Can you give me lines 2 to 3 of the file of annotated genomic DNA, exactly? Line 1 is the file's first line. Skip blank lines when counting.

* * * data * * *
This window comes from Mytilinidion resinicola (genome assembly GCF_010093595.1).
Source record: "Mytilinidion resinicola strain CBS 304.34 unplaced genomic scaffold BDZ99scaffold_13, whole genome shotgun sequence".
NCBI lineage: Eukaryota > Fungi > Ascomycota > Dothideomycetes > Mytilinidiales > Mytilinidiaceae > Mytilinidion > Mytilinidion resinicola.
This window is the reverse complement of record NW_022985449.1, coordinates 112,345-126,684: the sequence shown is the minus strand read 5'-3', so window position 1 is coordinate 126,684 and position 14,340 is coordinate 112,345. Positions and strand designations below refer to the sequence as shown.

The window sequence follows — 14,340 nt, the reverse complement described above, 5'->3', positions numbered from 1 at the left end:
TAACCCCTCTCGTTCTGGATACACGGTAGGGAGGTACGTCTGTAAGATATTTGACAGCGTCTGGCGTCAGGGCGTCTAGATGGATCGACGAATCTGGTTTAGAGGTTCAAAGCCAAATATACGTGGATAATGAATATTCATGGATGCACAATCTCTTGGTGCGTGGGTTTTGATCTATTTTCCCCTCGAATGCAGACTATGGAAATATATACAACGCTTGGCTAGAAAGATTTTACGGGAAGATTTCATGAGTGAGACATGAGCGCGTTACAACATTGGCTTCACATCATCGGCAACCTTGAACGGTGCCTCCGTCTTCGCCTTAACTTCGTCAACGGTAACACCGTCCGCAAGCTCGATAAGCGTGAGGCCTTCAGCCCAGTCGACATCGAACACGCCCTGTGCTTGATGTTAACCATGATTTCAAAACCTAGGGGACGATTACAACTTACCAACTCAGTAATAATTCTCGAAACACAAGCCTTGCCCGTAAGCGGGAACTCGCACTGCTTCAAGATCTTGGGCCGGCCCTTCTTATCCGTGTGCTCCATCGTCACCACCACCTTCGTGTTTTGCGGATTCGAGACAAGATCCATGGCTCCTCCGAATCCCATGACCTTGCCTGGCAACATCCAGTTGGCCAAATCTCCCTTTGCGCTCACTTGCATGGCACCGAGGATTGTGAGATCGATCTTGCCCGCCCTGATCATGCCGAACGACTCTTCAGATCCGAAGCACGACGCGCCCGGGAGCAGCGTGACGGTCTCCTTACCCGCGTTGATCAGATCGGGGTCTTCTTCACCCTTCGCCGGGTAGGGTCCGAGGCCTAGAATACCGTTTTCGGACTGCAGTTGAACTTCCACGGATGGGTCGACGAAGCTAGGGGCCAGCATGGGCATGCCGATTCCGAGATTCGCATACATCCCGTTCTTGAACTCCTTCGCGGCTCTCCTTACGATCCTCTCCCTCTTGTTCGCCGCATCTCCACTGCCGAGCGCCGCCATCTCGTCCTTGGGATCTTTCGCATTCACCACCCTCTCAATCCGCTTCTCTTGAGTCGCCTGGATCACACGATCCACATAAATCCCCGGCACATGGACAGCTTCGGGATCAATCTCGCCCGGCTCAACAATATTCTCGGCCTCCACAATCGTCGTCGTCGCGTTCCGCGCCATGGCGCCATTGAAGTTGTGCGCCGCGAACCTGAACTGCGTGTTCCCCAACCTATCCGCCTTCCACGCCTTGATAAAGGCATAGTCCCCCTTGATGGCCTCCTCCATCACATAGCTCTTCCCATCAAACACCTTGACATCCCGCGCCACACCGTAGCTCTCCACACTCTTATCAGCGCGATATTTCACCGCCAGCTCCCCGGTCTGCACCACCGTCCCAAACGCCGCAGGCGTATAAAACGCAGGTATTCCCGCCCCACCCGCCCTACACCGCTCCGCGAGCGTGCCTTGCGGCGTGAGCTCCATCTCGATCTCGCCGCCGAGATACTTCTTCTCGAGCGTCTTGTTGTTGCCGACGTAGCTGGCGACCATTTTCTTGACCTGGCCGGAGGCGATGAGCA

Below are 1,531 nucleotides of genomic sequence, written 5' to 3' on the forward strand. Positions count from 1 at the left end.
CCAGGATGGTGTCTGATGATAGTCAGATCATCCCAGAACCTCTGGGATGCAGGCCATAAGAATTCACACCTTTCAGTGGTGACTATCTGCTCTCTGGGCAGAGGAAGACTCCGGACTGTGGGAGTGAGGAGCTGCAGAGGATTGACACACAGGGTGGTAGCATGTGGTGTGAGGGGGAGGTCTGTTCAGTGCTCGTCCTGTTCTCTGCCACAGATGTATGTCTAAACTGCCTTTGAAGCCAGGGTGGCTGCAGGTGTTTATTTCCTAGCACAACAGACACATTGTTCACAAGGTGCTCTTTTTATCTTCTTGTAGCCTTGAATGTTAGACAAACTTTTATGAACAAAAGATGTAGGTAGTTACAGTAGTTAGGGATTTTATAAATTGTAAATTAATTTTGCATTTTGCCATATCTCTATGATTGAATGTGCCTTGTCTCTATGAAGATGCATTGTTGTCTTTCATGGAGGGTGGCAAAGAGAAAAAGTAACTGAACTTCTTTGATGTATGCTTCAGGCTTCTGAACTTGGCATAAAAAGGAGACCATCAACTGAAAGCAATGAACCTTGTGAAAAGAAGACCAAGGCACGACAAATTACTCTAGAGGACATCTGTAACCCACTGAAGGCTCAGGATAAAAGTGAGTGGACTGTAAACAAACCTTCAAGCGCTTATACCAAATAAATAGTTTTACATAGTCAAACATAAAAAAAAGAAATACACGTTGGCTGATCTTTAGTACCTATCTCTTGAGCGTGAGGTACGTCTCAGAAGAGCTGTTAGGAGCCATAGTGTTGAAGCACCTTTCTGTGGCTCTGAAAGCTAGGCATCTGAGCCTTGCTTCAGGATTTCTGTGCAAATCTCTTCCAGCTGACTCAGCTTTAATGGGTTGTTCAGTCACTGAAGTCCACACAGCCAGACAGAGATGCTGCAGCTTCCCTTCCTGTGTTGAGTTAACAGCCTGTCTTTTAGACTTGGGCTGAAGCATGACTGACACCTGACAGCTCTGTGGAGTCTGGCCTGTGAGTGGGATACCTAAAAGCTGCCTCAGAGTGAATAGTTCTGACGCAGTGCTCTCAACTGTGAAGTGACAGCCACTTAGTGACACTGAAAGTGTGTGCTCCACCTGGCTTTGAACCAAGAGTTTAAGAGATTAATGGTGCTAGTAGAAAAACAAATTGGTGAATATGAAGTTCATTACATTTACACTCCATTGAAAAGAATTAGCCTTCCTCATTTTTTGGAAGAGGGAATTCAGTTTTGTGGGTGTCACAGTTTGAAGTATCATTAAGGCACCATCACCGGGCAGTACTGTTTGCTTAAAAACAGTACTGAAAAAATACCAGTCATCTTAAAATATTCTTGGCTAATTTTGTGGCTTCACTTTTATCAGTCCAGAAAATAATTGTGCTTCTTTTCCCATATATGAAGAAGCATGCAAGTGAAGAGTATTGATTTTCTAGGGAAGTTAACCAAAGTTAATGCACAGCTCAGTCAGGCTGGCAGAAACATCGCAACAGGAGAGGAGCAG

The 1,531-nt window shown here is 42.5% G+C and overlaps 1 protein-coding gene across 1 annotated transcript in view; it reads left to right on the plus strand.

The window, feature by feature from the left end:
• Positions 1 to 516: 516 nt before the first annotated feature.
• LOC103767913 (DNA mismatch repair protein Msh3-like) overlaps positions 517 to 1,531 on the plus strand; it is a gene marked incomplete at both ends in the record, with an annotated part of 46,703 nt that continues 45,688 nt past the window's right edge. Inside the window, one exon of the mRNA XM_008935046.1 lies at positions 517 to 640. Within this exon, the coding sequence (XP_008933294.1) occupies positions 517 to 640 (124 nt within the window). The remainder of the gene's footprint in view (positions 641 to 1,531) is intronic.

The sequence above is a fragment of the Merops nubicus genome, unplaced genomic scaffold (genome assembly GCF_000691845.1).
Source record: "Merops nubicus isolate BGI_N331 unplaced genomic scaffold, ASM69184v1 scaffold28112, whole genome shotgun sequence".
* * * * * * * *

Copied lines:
Source record: "Mytilinidion resinicola strain CBS 304.34 unplaced genomic scaffold BDZ99scaffold_13, whole genome shotgun sequence".
NCBI lineage: Eukaryota > Fungi > Ascomycota > Dothideomycetes > Mytilinidiales > Mytilinidiaceae > Mytilinidion > Mytilinidion resinicola.